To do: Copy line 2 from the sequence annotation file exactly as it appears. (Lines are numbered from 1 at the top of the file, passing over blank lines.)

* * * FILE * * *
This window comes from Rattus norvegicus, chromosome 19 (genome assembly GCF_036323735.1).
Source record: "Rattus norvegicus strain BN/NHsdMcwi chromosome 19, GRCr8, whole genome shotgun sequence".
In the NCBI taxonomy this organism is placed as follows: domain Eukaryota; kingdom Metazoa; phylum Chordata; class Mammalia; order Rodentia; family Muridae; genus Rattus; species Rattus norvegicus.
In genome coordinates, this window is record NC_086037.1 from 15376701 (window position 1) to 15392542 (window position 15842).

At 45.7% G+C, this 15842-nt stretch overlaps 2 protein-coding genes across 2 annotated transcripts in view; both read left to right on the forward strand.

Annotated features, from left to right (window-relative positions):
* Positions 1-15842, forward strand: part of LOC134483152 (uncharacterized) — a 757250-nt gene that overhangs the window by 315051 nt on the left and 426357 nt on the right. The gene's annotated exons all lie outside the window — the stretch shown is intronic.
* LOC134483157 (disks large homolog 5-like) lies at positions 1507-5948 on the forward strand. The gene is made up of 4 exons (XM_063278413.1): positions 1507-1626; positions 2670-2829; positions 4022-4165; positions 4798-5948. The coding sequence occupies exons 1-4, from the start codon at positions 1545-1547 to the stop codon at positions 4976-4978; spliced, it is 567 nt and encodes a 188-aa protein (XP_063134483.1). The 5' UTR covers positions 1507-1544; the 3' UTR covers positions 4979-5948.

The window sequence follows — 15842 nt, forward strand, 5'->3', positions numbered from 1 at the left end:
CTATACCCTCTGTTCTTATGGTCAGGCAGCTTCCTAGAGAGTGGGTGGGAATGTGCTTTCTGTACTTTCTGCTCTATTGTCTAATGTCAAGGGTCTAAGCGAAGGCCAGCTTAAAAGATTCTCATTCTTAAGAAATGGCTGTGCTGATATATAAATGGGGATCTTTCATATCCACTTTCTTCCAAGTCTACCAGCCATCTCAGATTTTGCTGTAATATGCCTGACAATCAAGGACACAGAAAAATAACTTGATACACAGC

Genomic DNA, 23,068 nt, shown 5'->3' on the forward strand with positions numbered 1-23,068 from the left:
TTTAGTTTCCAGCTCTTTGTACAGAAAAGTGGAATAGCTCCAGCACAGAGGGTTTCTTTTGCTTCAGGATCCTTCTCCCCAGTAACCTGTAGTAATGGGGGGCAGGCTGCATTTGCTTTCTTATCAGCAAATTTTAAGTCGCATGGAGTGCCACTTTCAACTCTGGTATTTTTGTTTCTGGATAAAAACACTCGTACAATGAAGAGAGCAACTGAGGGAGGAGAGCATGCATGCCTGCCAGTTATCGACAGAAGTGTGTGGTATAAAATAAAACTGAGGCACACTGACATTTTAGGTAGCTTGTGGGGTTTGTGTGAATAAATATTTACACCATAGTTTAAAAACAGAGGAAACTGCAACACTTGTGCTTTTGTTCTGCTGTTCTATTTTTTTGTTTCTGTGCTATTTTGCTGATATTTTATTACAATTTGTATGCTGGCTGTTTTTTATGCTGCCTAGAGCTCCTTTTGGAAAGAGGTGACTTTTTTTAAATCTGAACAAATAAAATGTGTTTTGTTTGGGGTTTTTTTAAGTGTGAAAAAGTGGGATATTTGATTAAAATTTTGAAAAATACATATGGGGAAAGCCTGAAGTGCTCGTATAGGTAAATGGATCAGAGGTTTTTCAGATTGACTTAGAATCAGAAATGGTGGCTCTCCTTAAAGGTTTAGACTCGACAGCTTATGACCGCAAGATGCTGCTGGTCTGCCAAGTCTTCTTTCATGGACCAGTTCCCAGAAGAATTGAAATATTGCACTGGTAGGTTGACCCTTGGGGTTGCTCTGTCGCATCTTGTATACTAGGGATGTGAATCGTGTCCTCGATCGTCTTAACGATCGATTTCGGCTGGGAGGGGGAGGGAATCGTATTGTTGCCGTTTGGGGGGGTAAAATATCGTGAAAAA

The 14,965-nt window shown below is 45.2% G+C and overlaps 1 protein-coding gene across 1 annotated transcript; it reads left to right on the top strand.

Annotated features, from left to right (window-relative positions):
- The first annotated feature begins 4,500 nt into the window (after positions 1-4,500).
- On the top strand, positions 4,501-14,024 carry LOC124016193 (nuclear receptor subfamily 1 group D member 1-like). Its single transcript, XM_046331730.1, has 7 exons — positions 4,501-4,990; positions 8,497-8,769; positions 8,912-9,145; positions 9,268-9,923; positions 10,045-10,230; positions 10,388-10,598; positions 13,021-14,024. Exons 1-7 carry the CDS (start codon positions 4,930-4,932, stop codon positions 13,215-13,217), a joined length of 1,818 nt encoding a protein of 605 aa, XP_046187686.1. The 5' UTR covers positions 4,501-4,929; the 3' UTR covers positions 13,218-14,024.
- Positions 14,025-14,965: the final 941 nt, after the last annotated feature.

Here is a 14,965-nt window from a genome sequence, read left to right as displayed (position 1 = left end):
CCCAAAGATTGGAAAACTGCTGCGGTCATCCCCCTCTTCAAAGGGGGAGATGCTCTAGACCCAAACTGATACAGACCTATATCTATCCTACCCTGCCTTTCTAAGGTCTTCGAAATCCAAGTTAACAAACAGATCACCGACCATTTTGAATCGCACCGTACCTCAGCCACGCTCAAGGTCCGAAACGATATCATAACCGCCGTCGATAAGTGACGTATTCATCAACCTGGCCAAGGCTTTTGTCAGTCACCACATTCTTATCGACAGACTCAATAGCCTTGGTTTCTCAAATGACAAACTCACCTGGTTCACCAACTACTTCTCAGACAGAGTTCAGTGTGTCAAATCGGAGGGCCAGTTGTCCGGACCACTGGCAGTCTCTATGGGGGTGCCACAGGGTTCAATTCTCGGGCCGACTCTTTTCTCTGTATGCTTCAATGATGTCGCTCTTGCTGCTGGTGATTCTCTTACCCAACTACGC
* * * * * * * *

Source record: "Rattus norvegicus strain BN/NHsdMcwi chromosome 19, GRCr8, whole genome shotgun sequence".